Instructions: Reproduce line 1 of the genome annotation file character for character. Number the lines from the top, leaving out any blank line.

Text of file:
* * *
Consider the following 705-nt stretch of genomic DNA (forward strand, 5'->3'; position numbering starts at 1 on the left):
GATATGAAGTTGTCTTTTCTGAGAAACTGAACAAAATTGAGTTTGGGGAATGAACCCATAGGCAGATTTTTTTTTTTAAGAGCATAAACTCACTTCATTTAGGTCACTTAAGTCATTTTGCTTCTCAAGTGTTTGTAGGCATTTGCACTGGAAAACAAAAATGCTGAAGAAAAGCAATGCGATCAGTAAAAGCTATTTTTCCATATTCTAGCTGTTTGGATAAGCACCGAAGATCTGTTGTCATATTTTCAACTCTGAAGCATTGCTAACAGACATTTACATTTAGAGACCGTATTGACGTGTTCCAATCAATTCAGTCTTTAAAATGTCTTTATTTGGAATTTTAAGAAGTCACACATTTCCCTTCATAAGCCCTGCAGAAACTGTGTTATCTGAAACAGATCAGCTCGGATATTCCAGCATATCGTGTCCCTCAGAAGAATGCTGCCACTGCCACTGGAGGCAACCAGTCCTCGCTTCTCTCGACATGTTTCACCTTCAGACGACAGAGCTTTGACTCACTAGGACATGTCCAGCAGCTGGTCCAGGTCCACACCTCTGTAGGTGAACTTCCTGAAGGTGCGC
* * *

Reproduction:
Consider the following 705-nt stretch of genomic DNA (forward strand, 5'->3'; position numbering starts at 1 on the left):